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Six Predictions for '06

  |  January 3, 2006   |  Comments

The head of a top interactive shop got his strategists to peer into their crystal balls. Here's what they see for next year.

2006 is here, and it's likely to be a blockbuster for online advertising. All the trends are lining up perfectly. I thought I'd share six of my predictions for 2006.

To help me get started, I searched for "2006 predictions Internet" on Google and got a long list. The best site I found was a blogger's, Alex Barnett, who assembled the best list. Check out what people predicted for 2005.

The articles I found were good reading, but I wanted my list to represent the collective input from the big thinkers at my agency, so I asked people here to submit their top predictions. I received 50 great predictions from the community, then I narrowed the list and added my own. Here they are:

  • Video explodes online. In early 2005, many leading brands began to dabble in online video. By the year-end, they were investing significant dollars in commercial quality, branded entertainment projects, such as viral campaigns and Webisodes. 2006 will be the year online video takes off. A reality TV show will "air" exclusively online. A major blockbuster film will be launched simultaneously in all channels, with the Internet at its core. Perhaps an alternate ending or another important plot or character-related video will be available online as opposed to the movie theater. Regardless, look for very interesting developments in the trend this year.

  • Opt-in feeds take over. We'll see a huge shift from "push" to "pull" as people use opt-in feeds as their preferred way to receive content. Personal feed aggregators will be widely used as mainstream Internet users consolidate their personal feeds from Flickr, blogs, and other RSS (define) streams, such as Upcoming.org. For a single RSS feed, see Peoplefeeds or Suprglu. Some publishers, such as Reuters and New York Times Digital, are monetizing the feeds through subscription fees. Other major RSS content distributors will soon follow suit.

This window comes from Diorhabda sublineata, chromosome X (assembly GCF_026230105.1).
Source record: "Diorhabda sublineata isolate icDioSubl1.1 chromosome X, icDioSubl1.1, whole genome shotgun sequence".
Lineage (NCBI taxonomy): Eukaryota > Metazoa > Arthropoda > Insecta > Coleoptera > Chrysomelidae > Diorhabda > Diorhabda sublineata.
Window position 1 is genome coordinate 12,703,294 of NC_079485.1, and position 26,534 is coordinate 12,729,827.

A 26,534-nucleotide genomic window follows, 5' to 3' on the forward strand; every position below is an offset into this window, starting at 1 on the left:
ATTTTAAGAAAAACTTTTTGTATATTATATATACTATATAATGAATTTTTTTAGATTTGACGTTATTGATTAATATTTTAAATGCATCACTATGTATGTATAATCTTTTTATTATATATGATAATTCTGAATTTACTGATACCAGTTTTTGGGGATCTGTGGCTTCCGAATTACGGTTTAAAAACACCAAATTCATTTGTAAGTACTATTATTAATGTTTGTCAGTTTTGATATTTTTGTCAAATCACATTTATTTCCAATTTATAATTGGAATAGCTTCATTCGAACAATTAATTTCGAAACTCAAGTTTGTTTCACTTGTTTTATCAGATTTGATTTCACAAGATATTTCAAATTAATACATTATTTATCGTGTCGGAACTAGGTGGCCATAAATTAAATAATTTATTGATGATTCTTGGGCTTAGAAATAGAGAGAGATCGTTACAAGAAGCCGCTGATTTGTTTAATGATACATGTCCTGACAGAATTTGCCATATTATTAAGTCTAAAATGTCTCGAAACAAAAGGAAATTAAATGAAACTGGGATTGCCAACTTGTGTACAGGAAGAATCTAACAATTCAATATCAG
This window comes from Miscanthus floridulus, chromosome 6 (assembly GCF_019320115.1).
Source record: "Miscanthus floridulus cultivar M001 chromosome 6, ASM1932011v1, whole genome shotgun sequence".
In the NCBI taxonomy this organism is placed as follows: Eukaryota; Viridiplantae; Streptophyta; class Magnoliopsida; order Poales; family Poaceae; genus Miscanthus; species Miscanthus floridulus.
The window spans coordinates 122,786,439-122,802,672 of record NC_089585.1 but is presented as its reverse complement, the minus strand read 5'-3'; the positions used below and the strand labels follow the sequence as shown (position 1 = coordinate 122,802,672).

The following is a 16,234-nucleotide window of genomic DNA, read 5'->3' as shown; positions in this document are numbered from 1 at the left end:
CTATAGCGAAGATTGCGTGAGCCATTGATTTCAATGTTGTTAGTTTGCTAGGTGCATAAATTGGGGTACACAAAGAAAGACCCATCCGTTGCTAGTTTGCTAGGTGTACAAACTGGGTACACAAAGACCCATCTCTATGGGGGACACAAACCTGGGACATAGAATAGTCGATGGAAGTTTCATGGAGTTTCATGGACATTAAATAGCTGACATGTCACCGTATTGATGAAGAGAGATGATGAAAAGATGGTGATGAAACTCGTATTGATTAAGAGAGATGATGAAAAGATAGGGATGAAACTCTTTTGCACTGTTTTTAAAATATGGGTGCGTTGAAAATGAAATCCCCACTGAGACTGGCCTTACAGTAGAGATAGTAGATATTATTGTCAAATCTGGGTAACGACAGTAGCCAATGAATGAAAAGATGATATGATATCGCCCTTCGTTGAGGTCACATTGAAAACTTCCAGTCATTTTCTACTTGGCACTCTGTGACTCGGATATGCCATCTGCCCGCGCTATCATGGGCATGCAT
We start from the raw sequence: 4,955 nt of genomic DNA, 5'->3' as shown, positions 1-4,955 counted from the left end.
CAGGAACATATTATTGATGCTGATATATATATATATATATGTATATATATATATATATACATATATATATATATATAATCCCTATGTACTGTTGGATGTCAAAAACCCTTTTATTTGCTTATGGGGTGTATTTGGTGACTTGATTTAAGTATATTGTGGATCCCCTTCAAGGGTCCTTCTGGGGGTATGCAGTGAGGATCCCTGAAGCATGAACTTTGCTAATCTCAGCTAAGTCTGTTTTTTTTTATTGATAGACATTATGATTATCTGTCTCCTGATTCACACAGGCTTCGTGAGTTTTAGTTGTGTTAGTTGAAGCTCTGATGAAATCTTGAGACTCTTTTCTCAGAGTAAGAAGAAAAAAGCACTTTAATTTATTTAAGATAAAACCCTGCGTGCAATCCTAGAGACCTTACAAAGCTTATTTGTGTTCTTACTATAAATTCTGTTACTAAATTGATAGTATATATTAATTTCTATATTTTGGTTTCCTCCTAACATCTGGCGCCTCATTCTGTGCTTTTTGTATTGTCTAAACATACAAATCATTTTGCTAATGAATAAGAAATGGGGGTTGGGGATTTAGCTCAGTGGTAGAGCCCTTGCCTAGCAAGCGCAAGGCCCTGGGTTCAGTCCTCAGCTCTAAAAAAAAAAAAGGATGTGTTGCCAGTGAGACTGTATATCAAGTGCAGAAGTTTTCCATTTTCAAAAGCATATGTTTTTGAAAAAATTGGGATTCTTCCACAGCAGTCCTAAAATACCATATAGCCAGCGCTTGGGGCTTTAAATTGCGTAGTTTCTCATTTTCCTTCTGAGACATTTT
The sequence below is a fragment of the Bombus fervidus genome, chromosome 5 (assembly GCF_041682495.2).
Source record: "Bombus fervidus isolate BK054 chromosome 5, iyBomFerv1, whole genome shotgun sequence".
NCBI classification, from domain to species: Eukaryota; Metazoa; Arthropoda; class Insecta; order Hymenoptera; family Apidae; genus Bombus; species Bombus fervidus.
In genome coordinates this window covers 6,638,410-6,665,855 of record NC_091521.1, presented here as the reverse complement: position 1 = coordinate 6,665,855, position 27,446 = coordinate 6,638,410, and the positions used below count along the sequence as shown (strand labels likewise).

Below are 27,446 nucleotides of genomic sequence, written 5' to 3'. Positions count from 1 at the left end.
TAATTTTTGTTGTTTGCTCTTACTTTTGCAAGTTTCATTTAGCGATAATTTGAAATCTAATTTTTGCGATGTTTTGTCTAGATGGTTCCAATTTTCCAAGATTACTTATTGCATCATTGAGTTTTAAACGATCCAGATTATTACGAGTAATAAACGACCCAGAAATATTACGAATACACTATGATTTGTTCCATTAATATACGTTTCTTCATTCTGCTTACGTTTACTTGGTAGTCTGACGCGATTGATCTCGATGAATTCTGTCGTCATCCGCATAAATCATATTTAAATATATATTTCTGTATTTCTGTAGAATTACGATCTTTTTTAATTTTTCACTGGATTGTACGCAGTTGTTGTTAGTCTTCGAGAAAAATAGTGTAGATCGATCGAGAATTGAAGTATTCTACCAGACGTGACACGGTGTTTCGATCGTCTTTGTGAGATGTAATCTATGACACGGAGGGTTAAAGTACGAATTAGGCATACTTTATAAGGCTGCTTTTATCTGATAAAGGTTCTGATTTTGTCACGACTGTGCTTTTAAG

• Wi-Fi is free. Today, there are many technology-savvy cities providing free wireless access to their residents. These include Austin and New Orleans, to help in the relief efforts. Of course, many cities have free wireless access points scattered about, but 2006 will be the year major U.S. cities make it available to their residents (paid for by major corporate sponsors). Google has offered free wireless access to San Francisco, although it has yet to be implemented. Widespread wireless access has implications for other sectors as well. We predict Dell, HP, and Gateway will all decide to deemphasize their home-use desktops in favor of souped-up, Wi-Fi-endabled, laptops in response to rampant availability of free Wi-Fi.

  • The battle of the Titans moves to new ground. As is true in most mature industries, there's an exciting battle looming in search. Think Coke vs. Pepsi. The inevitable battle between Yahoo and Google has been brewing for a long time, but late last year the fight got interesting. Google's 5 percent stake in AOL signals a new era as Google begins its transformation from a technology-driven search specialist into media powerhouse. Look for Yahoo and Google to duke it out in 2006 and for Microsoft to pull a rabbit out of its hat in search.

  • A blogger wins a Pulitzer Prize. Regardless of what source you check, blogs are clearly on the rise. According to both BlogPulse and Technorati, there are 30,000 to 70,000 new blogs created each day, and a total of over 20 million worldwide. I know, you're thinking there's a lot of drivel out there. You're right. But many eloquent and edgy writers are debating important topics, such as human rights, war, and relief efforts. They're gaining significant readership. We predict 2006 will see the first blogger land a major book deal, get a nod from Oprah's book club, and turn it into a New York Times Best-Seller. I also predict a blogger will win a Pulitzer Prize in 2007 for something authored in 2006, which will prove blogging is as valid as the printed word.

  • Ad servers go offline. As the rapid proliferation of digital touch points continues to spread beyond the computer screen and into real-world places such as retail, in-branch, or dealership kiosks, look for ad servers to extend their reach into these spaces. It wouldn't be surprising to see kiosks pop up on city streets or in planes to offer Internet access. They'll offer valuable consumer content while dynamically delivering ad units.

You've read our list. Now, let's see yours! Write in and let's compare notes.

Happy New Year!

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ABOUT THE AUTHOR

Mark Kingdon Mark Kingdon joined Organic as CEO in 2001 and has led the company to its current position as a leading digital marketing agency. Prior to Organic, Mark worked for Idealab and provided strategic guidance to emerging companies. Earlier, he was a partner at PricewaterhouseCoopers, where he led the America's retail and distribution industry practice and managed the PWC and Lybrand merger and was a leader in the e-business practice globally. Mark is a member of the International Academy of Digital Arts and Sciences and serves as a Webby judge. He's also a regular contributor to Three Minds, Organic's blog. Mark received his MBA from the Wharton School of Business and a BA in Economics from UCLA.

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